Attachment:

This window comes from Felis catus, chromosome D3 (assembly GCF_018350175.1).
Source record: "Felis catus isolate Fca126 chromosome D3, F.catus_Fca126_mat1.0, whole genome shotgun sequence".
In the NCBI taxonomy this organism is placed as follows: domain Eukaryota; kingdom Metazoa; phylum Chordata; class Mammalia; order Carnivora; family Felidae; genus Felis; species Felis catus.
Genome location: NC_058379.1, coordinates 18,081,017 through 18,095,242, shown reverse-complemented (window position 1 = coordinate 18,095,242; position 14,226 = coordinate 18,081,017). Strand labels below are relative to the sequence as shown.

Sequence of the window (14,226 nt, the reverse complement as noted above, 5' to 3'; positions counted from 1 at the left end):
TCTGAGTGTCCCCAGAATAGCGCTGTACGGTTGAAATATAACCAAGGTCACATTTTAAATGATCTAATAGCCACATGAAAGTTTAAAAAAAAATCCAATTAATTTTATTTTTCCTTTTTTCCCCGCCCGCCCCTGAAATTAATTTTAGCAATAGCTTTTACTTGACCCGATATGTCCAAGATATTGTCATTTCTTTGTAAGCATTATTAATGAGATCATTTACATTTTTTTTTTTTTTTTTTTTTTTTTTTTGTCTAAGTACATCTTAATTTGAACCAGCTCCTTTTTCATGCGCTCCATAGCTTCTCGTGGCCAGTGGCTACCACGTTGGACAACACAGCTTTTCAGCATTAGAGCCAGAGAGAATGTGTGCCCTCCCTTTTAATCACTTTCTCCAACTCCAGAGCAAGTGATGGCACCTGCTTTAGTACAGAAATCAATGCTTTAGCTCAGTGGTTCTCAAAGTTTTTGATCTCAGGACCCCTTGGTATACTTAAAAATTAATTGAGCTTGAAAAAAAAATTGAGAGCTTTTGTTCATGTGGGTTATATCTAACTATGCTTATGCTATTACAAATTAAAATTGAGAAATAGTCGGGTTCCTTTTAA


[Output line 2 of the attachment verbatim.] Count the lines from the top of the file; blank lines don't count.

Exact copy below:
Source record: "Felis catus isolate Fca126 chromosome D3, F.catus_Fca126_mat1.0, whole genome shotgun sequence".